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On May 2, 2012, at 2:26 AM, Dirk Laurie wrote:

> 1. Laurens is totally open about what other language sits behinds his
>   ideas (not trying to surreptitiously smuggle bits of Python/ Ruby/
>   Perl/ Haskell/ Smalltalk/ Erlang/ C++ etc into Lua).

I think this is a strawman. "Smuggling in" of foreign style and concepts could equally cover tail calls, coroutines, lexical scoping, weak tables, regular expressions, CPS-in-C-style yielding, modules, and other things added to Lua since I started using it. In particular, tail calls plus lexical scoping for first class functions allow you to write Algol-syntax Scheme. (With no lists and no macros. Cons cells suck, but I miss real macros all the time.)

That's just the language itself. There are plenty of "foreign" libraries.

> 2. He has already made available a working version of the current
>   prototype (not trying to get the Triumvirate to do it).

On lua-l, language change proposals may be divided into three parts...well, five parts:

1) Those that are broken. If you try to implement them, you will often discover how they are broken.

2) Syntax changes for constructs congruent to the Lua 5 computational model. Many of these are implementable in a few hours with Metalua, LuaMacro, tokenf, pick one[1]. Writing bigger syntactic changes in C instead of Lua is often wasted effort if your goal is influencing Lua; license issues for both major Lua implementations would probably keep your code out if nothing else.

3) Hacking on value semantics. Turning back the clock on __index is not that difficult. Indexing arrays from 0...harder, as Miles points out.

4) Core, critical coordination. Modules are implementable (and at the time were implemented) in pure Lua; there were several systems. Lua 5.0 picked one to reimplement in C so programs could depend on it, and libraries could have a common load interface. 5.1/5.2 changed this...but at least there was one instead of n for each version.

5) Those full of murk--usually where nobody is really certain what the right thing *is*. Unicode is a pet topic for me, because it's going to involve #4 and maybe #3. How to deal with hash collision attacks was another.

But aside from #1, providing an implementation appears to have have little *direct* effect on adoption. And the majority of ideas are bad, and proving a bad idea is feasible doesn't help much.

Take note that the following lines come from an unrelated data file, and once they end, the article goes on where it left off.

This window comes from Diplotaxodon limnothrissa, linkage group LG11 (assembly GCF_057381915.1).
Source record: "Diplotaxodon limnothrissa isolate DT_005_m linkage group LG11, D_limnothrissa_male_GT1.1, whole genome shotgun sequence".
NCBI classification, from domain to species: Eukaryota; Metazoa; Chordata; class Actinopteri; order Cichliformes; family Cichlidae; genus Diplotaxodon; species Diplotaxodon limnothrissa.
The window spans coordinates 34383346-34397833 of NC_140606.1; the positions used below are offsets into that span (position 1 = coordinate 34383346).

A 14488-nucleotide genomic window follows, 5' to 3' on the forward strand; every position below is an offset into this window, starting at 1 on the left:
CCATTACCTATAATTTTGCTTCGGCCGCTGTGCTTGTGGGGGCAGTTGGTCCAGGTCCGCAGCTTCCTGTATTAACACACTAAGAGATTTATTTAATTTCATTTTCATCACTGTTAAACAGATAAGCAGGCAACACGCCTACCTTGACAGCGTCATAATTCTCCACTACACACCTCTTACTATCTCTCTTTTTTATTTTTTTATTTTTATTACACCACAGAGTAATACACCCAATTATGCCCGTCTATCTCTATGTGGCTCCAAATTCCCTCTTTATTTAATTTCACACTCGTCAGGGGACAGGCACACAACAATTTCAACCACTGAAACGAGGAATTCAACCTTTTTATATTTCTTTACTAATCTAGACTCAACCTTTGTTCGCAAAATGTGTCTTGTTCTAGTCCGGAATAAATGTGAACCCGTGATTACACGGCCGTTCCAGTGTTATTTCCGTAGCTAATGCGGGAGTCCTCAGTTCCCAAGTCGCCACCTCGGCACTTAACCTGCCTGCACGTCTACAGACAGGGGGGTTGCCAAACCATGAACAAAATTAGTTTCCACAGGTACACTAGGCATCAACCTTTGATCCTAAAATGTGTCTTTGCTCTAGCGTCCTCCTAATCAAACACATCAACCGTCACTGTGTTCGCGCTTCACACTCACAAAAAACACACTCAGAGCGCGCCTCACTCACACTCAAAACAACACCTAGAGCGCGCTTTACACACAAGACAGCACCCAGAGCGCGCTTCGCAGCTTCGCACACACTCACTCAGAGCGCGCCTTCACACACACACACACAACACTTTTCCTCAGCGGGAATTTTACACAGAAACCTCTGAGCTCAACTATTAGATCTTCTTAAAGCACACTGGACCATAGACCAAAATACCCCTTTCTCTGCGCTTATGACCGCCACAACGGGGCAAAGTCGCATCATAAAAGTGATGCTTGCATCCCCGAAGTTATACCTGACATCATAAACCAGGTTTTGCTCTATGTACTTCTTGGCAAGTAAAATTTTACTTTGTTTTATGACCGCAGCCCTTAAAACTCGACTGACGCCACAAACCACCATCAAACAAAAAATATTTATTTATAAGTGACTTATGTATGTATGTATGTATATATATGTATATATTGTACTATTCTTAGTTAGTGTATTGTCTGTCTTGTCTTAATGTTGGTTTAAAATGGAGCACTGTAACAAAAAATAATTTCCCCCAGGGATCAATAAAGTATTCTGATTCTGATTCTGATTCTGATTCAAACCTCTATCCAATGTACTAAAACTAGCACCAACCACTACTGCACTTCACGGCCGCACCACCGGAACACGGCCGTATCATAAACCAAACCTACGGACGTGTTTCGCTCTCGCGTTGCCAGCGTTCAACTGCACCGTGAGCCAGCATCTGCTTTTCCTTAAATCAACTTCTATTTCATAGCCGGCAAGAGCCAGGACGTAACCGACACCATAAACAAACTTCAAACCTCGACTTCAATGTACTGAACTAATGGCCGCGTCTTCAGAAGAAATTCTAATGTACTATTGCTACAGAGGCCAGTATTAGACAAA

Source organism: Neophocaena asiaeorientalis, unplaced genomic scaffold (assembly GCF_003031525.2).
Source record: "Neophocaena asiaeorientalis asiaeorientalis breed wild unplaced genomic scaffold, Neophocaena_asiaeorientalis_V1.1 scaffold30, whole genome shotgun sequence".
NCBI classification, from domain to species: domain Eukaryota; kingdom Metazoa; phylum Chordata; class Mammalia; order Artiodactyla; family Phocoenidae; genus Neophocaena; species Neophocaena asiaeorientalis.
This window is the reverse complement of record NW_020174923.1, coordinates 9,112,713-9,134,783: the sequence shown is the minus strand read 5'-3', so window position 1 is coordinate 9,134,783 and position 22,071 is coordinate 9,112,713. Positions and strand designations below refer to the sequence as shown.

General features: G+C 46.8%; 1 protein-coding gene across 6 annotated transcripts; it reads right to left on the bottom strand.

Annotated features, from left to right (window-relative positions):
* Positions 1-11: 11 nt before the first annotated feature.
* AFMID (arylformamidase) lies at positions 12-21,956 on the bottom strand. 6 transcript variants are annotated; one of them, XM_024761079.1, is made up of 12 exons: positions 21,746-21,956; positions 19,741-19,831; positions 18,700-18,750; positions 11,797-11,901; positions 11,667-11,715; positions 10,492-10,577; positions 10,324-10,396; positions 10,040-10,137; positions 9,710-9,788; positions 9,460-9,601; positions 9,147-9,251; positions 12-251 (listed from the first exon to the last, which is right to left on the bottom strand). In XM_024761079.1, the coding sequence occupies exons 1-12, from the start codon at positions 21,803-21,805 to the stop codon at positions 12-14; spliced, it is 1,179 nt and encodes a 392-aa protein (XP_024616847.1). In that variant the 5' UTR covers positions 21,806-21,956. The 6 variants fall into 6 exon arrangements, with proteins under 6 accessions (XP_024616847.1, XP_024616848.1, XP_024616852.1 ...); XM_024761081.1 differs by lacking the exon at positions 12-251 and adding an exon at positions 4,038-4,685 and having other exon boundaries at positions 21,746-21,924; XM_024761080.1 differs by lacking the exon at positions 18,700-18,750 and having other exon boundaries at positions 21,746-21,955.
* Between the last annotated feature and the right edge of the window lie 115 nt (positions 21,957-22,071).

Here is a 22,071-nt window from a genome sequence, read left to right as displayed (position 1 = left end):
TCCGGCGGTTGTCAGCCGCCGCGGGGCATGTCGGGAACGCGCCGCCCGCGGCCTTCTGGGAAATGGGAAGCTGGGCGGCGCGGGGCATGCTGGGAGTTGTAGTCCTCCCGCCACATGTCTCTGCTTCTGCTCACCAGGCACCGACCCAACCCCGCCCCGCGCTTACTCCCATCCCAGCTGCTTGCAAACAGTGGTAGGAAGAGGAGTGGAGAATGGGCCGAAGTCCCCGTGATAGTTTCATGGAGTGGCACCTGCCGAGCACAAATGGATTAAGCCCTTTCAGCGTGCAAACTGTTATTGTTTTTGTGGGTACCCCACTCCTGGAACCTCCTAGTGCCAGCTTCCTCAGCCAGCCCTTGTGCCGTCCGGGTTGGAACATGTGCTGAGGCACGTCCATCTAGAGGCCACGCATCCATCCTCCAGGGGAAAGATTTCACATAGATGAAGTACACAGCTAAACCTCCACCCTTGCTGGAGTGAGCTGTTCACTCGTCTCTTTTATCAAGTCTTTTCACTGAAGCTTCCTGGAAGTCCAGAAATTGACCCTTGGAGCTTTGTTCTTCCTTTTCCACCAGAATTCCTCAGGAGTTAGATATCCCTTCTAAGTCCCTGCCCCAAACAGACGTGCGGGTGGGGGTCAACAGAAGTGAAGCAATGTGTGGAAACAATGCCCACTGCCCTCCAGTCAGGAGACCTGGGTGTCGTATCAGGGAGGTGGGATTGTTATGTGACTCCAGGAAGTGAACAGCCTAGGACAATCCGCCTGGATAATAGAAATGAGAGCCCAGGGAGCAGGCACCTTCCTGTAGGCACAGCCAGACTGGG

I've left out "ship more/fewer/different functions in lualib"; I've already gone through the personal exercise of "why does function X exist in _G?" and decided there's as good an argument for ml.inject (snicker) as at least some of the other utilities floating around. I've decided not to care that much, since most of the time I use Lua distros anyway.

PUC-Rio lua.exe does not ship with any functions written in Lua, which seems increasingly strange to me. How efficient does the module system have to be? Is this stuck on the problem of cross-compilation of bytecode?

> 3. He has created something he likes for his own pleasure like a true
>   artist (not trying to impose his computerlinguo-political views
>   on the rest of the community).

Were 5.1 and 5.2 an imposition of computerlinguo-political views on the rest of the community? Or the work of true artists? I can't tell.[2]
> When I the words out of one language choose, but the syntax of another
> language use, feels it to me more if my think-work in that second language
> done is, even looks it with the first eye-upbeat like a sentence which in
> the first language written is.


Many machine translation systems have difficulty with non-local syntax transformations--words cannot move far. Verb-at-end does not to English well over long sentences translate. He/she/it cannot process implied subjects either. Discover Japanese is closer to /PowerPoint-English/. Become better at reading it. Is pained.


[1]: You don't have to pick one; you can pick two syntax tools--I did tokenf and LuaMacro last time.

[2]: Nobody else can tell about 5.2 either, I guess. Intellectually, I know It fixes important things, as well as things I complained about.